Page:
Patients with an ICD can safely resume work in industrial facilities following simple screening for electromagnetic interference

Osnat Gurevitz*, Richard I. Fogel, Mark E. Herner, Ross Sample, Adam S. Strickberger, Emile G. Daoud, Fred Morady, Eric N. Prystowsky

*Corresponding author for this work

Research output: Contribution to journalArticlepeer-review


Patients with ICDs are commonly advised to quit industrial jobs because of concerns that strong electromagnetic fields operating in the industrial environment might interfere with ICD functions. This study was done to assess interactions between industrial equipment and ICDs, and to devise a simple low risk screening protocol. We studied 18 patients carrying nine different ICD models who were met at their workplace by a clinical technician and were asked to walk through their workplace and perform typical duties while sensing status was monitored by listening to the ICD's beeper. All devices were interrogated at the completion of testing. At follow-up, patients were contacted by phone and were asked about employment status and history of ICD discharges or syncope. One hundred eighty-four contacts with 114 types of industrial equipment in 13 different industrial facilities (including 31 contacts with arc welding machines) were monitored. Interference with ICD's function occurred in only one contact (0.5%), when ICD therapy was temporarily suspended while a worker was attaching a huge electromagnet to a crane. At follow-up 46.0 ± 6.0 months after testing, 7 patients (41%) are still holding the same job, 7 have retired because of reasons unrelated to their ICD, and 3 patients were transferred to a nonindustrial job. None of the patients had either an ICD shock or syncope during work. The use of a simple screening procedure can safely identify sources of electromagnetic interference that may affect ICD operation, and can predict long-term safety of working in an industrial workplace for ICD patients.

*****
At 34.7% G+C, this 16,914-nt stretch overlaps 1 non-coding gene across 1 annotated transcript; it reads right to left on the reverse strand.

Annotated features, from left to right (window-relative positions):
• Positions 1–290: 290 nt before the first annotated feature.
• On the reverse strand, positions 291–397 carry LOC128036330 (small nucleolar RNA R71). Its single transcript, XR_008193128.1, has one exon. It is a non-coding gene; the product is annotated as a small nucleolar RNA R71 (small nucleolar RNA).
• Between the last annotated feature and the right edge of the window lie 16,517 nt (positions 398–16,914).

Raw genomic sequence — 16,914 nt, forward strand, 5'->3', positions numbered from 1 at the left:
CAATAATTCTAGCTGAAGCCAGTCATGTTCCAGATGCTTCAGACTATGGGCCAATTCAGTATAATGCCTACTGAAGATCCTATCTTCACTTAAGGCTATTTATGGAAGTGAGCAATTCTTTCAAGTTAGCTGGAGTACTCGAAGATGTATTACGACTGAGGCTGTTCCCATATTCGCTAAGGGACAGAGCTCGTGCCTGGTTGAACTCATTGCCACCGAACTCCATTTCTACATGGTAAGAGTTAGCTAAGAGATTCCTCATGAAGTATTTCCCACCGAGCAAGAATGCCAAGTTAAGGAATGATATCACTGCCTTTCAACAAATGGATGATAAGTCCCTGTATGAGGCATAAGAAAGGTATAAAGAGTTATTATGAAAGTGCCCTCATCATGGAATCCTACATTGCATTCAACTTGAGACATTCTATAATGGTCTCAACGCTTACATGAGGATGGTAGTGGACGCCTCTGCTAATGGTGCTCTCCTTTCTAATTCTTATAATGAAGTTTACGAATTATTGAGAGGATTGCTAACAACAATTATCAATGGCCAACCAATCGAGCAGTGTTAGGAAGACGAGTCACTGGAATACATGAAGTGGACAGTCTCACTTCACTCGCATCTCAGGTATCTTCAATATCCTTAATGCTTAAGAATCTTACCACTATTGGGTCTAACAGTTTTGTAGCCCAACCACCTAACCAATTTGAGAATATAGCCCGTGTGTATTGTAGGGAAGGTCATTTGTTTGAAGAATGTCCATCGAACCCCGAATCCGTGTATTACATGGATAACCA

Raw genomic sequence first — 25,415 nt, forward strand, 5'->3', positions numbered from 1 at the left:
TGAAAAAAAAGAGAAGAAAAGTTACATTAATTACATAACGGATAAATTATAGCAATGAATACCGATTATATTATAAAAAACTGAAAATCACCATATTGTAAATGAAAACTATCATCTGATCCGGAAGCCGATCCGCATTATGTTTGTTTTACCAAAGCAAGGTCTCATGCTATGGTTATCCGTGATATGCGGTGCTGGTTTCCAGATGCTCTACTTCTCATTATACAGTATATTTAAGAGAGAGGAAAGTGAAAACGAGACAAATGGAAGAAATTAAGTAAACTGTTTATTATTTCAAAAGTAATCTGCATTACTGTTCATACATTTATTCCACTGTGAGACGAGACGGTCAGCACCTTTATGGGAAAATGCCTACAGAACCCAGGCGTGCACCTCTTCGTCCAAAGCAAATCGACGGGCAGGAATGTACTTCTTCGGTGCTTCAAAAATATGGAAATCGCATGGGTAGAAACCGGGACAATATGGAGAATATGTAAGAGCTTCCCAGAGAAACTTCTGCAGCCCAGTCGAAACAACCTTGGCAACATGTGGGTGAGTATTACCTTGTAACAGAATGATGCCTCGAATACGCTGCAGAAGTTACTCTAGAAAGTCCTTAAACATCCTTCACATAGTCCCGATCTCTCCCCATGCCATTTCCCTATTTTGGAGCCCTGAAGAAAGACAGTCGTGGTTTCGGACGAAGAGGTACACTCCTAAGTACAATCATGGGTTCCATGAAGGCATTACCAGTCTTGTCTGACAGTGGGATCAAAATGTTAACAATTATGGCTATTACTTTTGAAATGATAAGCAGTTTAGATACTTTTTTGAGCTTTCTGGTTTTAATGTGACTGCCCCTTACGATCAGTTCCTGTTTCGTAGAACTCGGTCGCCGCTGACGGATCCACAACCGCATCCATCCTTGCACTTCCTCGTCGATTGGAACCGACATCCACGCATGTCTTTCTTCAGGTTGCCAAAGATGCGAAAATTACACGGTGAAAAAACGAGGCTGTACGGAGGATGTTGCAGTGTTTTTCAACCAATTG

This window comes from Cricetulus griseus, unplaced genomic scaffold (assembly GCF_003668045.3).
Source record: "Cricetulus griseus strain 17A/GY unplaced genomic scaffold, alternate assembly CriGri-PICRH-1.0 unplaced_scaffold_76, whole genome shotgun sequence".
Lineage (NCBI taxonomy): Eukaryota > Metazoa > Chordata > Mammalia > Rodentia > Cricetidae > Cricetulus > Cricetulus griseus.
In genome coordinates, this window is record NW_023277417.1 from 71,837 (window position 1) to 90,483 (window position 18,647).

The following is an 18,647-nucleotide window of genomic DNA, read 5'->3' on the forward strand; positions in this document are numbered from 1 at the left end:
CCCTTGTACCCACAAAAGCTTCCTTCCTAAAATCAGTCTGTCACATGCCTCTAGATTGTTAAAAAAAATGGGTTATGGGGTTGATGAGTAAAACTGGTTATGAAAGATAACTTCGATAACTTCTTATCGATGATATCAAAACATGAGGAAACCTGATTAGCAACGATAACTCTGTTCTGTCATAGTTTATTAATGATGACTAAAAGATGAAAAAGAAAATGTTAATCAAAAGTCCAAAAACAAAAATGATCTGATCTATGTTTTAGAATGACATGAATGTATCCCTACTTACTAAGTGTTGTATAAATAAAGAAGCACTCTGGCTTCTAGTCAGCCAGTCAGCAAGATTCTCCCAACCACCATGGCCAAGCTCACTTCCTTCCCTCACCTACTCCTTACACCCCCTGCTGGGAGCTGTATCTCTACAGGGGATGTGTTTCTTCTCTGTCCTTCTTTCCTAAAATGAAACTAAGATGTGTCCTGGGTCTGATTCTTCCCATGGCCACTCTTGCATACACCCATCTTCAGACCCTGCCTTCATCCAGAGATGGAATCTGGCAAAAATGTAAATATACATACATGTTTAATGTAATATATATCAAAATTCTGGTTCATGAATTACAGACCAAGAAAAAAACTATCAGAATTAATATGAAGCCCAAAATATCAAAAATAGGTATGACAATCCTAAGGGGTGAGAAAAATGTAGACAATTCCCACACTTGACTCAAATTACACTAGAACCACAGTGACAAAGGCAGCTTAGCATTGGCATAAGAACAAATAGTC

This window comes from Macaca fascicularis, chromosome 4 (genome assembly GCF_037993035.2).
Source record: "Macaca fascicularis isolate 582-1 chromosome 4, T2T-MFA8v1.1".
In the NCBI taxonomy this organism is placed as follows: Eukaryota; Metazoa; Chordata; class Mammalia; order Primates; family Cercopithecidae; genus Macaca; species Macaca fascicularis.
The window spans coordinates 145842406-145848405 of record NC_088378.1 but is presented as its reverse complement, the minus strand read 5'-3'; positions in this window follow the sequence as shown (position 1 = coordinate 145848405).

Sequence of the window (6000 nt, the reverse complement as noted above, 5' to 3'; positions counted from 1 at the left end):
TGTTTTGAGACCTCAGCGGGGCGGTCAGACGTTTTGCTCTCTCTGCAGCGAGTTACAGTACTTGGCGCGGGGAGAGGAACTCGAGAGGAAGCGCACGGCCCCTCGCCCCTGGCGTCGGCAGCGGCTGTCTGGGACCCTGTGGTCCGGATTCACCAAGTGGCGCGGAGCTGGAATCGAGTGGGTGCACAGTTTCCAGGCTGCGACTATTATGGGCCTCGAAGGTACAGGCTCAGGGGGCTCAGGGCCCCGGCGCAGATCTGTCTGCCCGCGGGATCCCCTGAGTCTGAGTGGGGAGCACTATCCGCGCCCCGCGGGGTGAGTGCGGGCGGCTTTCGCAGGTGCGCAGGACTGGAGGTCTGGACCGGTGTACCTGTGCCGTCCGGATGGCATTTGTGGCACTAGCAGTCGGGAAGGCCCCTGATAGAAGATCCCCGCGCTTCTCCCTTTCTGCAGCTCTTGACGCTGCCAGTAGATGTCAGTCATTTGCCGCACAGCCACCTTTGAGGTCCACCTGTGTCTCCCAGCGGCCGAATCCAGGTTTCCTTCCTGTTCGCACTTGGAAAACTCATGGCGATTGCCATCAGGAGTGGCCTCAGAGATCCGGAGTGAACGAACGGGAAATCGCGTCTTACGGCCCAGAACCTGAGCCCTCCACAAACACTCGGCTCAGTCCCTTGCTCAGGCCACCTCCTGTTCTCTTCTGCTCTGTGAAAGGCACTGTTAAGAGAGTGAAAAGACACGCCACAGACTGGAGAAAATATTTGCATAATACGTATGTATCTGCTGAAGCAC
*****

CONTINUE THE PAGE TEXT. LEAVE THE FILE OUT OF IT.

Original languageEnglish
Pages (from-to)1675-1678
Number of pages4
JournalPACE - Pacing and Clinical Electrophysiology
Issue number8
StatePublished - 1 Aug 2003
Externally publishedYes


  • Electromagnetic interference
  • Implantable cardioverter defibrillator
  • Oversensing


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